rrossman2 writes: With the birth of our son (who is now just over 2), we have snapped and accumulated a ton of pictures. The issue is, the wife uploads most of them to Facebook. I have them on panoramio, picasa, Facebook, etc.
My question for the slash dot croud is what is the best option for bulk printing the photos to a physical format? We all know with how fast technology advances, as well as sites come and go, I want a way to have these pictures for my son when he is older... just like my grand father has photos of his self from world war II, my parents have photos of me when I was little etc.
Are there any affordable services that you can upload the photos to that print and deliver long lasting pictures? How well do today's photo ink jets last and what's the best type of paper?
I do have a cheaper Samsung color laser printer, but color lasers don't make the most color rich prints, and using normal photo paper you can find in big box stores doesn't work out too well as the laser toner seems to peel off on the rollers and gum things up... is there a good long lasting paper that seems to work well with laser printers?
I can see what's going to happen in the future.. all of the digital photos people take now are going either end up on a website that won't be around in 20+ years or get stuck on disks (hard drives, CDs etc) or flash memory that won't last or become dated where interfacing with the media will become difficult or impossible. (An example is I have some old 100MB hard drives that still work, as well as floppies from my C64, but newer drives seem to crap out more often or in ways you can recover at home... and IDE ports are thinning down and may eventually go the way of ST506, ESDI or other older interface connections)
Any help/insight any of you have used that have worked out well would be fantastic. I guess this is the danger of going all digital vs old film cameras where the prints lasted for an extremely long time as well as ghe negatives.
rrossman2 writes: A top Samsung executive says the company will take a bolder stance in its patent battle with smartphone and tablet rival Apple, which Samsung claims has been "free riding" on its patented wireless technologies.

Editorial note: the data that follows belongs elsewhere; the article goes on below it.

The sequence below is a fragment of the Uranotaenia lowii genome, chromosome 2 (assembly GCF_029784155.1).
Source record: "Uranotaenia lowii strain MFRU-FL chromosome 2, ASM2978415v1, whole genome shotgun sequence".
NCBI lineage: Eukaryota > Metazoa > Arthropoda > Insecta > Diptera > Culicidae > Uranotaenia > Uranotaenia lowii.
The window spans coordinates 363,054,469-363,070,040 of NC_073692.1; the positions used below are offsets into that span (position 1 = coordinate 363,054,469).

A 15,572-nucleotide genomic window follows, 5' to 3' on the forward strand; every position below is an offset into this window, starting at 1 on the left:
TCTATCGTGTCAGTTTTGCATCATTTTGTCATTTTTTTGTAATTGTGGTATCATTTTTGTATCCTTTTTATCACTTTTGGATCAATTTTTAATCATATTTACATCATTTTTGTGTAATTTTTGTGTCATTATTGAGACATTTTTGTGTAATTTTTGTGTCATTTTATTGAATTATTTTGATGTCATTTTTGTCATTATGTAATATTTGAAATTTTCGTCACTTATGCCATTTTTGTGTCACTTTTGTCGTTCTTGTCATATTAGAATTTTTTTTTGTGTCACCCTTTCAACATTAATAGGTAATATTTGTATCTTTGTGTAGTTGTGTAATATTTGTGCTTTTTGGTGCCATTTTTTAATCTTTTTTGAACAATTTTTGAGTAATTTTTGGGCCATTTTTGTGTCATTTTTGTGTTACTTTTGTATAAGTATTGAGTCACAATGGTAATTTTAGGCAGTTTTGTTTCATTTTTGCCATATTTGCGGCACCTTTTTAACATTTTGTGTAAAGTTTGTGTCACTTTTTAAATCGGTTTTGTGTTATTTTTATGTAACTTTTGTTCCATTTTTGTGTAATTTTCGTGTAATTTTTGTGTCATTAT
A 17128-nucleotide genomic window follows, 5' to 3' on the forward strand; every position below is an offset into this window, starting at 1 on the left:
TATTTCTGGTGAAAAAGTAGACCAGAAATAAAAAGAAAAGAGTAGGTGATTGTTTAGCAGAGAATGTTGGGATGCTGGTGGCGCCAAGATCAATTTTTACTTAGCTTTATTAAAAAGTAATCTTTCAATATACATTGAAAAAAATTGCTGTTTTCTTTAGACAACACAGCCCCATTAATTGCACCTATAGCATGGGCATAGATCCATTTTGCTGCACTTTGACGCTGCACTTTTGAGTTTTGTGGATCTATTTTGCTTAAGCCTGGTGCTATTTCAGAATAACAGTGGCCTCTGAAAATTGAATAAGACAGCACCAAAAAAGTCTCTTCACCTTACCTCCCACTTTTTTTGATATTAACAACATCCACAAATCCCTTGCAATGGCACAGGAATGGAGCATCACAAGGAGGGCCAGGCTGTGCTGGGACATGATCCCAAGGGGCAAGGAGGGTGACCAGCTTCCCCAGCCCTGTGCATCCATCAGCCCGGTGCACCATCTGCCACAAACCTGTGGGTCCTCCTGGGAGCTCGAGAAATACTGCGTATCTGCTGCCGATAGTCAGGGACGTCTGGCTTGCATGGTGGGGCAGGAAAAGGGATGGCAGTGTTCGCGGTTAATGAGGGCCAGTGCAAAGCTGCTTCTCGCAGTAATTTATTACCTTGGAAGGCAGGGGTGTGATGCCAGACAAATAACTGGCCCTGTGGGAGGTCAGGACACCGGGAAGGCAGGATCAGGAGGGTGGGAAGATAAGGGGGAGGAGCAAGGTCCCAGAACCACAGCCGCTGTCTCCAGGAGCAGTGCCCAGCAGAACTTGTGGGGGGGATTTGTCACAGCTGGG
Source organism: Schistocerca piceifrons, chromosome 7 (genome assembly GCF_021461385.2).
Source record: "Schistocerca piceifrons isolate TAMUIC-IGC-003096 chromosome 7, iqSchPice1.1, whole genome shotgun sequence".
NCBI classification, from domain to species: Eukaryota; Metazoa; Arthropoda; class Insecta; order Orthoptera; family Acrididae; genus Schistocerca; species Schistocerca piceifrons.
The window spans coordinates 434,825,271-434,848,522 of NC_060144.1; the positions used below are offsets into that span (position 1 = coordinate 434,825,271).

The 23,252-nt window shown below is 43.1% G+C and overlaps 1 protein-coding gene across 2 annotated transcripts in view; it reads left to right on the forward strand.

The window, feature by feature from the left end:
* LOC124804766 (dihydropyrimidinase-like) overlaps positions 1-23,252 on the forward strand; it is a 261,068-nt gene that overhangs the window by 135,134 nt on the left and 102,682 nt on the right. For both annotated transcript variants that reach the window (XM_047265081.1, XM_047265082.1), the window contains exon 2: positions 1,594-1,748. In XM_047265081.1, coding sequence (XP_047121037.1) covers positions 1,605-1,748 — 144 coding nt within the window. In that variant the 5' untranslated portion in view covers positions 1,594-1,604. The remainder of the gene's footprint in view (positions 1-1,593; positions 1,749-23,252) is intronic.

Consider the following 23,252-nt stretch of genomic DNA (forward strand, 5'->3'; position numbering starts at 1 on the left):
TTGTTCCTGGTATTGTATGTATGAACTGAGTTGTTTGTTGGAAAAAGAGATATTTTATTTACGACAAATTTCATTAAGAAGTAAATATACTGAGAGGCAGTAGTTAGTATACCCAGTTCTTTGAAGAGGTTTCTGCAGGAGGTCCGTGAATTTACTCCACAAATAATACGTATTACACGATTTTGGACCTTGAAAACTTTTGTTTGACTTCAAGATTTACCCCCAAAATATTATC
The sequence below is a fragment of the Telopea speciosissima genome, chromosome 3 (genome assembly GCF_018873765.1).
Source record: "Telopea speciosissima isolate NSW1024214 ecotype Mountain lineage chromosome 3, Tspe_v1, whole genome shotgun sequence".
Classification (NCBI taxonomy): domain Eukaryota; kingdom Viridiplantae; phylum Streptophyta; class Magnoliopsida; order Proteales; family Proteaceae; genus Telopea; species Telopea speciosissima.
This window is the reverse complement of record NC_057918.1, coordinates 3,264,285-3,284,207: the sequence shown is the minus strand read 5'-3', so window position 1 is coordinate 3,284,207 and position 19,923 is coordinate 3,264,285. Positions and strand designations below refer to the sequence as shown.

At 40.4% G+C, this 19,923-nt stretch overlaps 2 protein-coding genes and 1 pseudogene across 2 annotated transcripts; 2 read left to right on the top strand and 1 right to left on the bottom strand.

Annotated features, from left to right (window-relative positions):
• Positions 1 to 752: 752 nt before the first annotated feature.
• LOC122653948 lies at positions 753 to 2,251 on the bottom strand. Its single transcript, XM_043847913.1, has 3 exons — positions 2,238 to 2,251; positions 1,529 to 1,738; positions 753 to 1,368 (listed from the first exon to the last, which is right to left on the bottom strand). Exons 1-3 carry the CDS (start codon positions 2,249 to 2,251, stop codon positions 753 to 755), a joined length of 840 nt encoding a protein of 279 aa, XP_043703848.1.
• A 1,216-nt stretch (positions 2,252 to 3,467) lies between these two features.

Lee, a senior vice president at Samsung, did not say what form the South Korean company's stronger stance would take or if there would be more lawsuits. But her remarks suggest a definite change in tone. She described its previous approach as "passive."
Lee said that Samsung has kept that relationship with Apple (over hardware) in mind amid the dispute with the Cupertino, California-based company, and has largely been pulling its punches.
rrossman2 writes: " Video games — especially violent ones — are constantly under scrutiny from parents concerned about negative effects. Now, research suggests that those worries should focus more on the player's personality rather than the content of the games."
rrossman2 writes: Qualcomm has released a press release revealing they have started shipping their new Dual-Core Snapdragon chipsets. These chipsets run each core at up to 1.2GHz, include a GPU which supports 2D/3D acceleration engines for Open GLES 2.0 and Open VG 1.1, 1080p video encode/decode, dedicated low power audio engine, integrated low power GPS, and support for 24-bit WXGA 1280x800 resolution displays.
These chipsets come in two variants, the MSM8260 for HSPA+ and the MSM8660 for multi-mode HSPA+/CDMA2000 1xEV-DO Rev B. The press release also lists QSD8672 as a third gen chipset like the two mentioned, but doesn't go into any detail of what it's roll is.
With this announcement they they are shipping, how long until HTC makes a super smart phone?
rrossman2 writes: Skype on Tuesday announced a major deal with Verizon Wireless that would make its inexpensive online-calling service available to up to 90 million Verizon users, vastly expanding Skype's presence on smartphones. The deal gives Verizon customers with smartphones and data plans the option of making unlimited calls to hundreds of millions of Skype users worldwide, beginning next month. It extends to BlackBerrys and Android smartphones that run on Verizon. Those calls would go over Verizon's network, not using cellphone plan minutes. Minutes would be deducted to use Skype to call regular phone numbers in the U.S., Verizon said.
It doesn't work over WiFi, and Verizon's version of Skype won't call landlines/mobile phones without eating up your regular minutes, but I'm betting now that Verizon isn't blocking SIP it's only a matter of time before someone releases a Skype client that supports Skype-out for the Blackberry
rrossman2 writes: According to Reuters: 'The Redmond, Washington-based company, which announced a plan to cut up to 5,000 jobs in January, acknowledged on Sunday that it had tried to get the overpaid workers to return the extra money. But late on Monday, it reversed course.
"This was a mistake on our part," said a Microsoft spokesman in an e-mailed statement. "We should have handled this situation in a more thoughtful manner."'
All said and done, it was only 25 employees that had been over-paid.